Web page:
Once again, the NCAA's response to a scandal is to pretend things didn't happen. For Rick Pitino and Louisville, it could have been worse.
The Louisville basketball team will vacate wins between 2012-14, and while the specific games are still to be announced, consultant Chuck Smrt said that it would include the 2013 national title game, meaning that the championship banner is likely to come down because ineligible players who received impermissible benefits were involved. It's part of the punishment for the scandal that accused former director of basketball operations Andre McGee of "arranging striptease dances and sex acts for prospects, student-athletes and others." The investigation that began nearly two years ago reached its conclusion on Thursday, when the NCAA released its infractions decision. (The complete report can be found here.)
Among the other sanctions:
- Head coach Rick Pitino will be suspended for five ACC games.
- The basketball program will be put on probation for four years.
- Various recruiting restrictions, including the loss of two scholarships in the class of 2016-17 that was self-imposed by Louisville, plus four more during the probation period.
- The self-imposed postseason ban that already took place last season.
Louisville will appeal the punishments, with a statement from interim university president Greg Postel calling the NCAA's ruling "excessive." Pitino, who has claimed no knowledge of the improprieties when they happened, has responded even more forcefully:
Rick Pitino says the NCAA penalties he just read are "not conceivable or believable." Believes U of L will win appeal.- rickbozich (@rickbozich) June 15, 2017
Rick Pitino: "Personally, I've lost faith in the NCAA."- Jeff Goodman (@GoodmanESPN) June 15, 2017
Louisville argues that the punishments should have been more lenient because of the way it has reacted to the revelations, with Postel saying, "Once we had the facts and recognized what took place, we did the right thing by taking responsibility and imposing severe penalties on ourselves."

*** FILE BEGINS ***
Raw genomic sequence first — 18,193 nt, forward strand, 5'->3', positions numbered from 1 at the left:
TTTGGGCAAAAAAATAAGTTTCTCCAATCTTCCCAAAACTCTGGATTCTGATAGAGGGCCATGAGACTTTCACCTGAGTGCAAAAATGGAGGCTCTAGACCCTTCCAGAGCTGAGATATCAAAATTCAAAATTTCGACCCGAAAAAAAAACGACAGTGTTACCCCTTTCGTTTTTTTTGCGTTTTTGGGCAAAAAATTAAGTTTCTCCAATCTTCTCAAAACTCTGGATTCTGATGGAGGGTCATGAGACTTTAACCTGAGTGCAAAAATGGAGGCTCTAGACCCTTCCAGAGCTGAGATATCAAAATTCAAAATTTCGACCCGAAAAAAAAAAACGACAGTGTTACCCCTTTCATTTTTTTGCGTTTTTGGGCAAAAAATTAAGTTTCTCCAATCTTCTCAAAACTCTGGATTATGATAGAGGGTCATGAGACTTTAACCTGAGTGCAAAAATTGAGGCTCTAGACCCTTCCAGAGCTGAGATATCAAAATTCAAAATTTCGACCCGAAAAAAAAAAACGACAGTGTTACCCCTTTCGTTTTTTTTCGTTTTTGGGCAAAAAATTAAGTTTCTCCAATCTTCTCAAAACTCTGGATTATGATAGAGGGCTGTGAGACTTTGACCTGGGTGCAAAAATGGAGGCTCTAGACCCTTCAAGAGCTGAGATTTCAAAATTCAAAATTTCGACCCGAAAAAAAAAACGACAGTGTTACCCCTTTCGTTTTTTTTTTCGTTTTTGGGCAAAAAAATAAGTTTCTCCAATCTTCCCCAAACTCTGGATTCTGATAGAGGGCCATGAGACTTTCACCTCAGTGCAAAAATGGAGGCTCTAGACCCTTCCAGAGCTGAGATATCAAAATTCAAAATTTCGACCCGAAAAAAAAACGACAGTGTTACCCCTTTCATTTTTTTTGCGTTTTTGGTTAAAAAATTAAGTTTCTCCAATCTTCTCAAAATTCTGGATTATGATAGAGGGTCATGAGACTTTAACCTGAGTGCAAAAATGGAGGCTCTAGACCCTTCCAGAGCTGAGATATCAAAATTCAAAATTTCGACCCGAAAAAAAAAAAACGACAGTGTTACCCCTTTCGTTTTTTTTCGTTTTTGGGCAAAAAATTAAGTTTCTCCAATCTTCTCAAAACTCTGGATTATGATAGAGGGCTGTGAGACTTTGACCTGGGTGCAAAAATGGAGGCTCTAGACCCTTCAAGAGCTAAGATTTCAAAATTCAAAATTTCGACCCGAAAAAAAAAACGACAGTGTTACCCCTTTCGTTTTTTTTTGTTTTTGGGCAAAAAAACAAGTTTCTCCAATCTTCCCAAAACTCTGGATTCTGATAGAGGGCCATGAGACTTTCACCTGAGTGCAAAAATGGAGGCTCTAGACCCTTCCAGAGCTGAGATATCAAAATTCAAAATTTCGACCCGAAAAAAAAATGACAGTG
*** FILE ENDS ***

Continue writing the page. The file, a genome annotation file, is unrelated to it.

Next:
Ultimately, however, the NCAA deems Pitino responsible for monitoring everything that is going on in his program. In explaining the decisions to further punish Pitino and the Louisville basketball team, the NCAA release says:
…The former operations director was integral to on-campus recruiting and regularly interacted with visiting prospects. The head coach hired him and placed him in Minardi Hall, a dorm where the basketball team lived, to make sure it was run properly and watch for any potential NCAA violations. By his own admission, the head coach and his assistants did not interact with prospects from 10 p.m. until the next morning. The panel noted that the head coach essentially placed a peer of the student-athletes in a position of authority over them and visiting prospects, and assumed that all would behave appropriately in an environment that was, for all practical purposes, a basketball dorm.
This arrangement played a role in creating a location where the former operations director's activities went undetected. The operations director arranged adult entertainment and/or sex acts for 15 prospects, three enrolled student-athletes, a friend visiting with one of the prospects and two nonscholastic coaches. At least seven, and perhaps as many as 10, of the 15 prospects were under the age of 18 at the time. None of the prospects visiting campus knew that the activities would occur and none of them expected the activities to occur on their visits. Some of them expressed surprise and discomfort at what transpired…
The NCAA accepted the self-imposed penalties, but what Louisville really wanted to avoid was having to take down the national championship banner. In reality, vacating wins and titles is rather frivolous; we all know that Louisville won the 2013 national championship over Michigan, and history cannot be changed. (Officially, the NCAA will recognize no champion that season once it's vacated.) Nevertheless, vacating NCAA Tournament wins would be a blow to Louisville financially and yet another P.R. hit, especially because Louisville would became the first school to deal with the shame of vacating a basketball title.
Of course, it's not the only first involved here:
NCAA Committee of Infractions panel chief hearing officer: "I don't believe the NCAA COI has ever encountered a case like this."- Jeff Greer (@jeffgreer_cj) June 15, 2017
Pitino and Louisville should feel lucky in some respects. As much as Pitino wants to plead ignorance, he's responsible for all facets of the program, and the impropriety under his watch is rather clear-cut. A five-game suspension is hardly crippling, and Louisville faces no further postseason bans, so it will be able to compete in the NCAA Tournament next season. That alone is a huge win.
If everything stands, Louisville will not be able to recognize its 2013 national championship anymore, and there's no doubt that it's a blow to the university. But pretending history didn't happen is a small price to pay for obvious wrongdoing, no matter how much Pitino wants to claim injustice.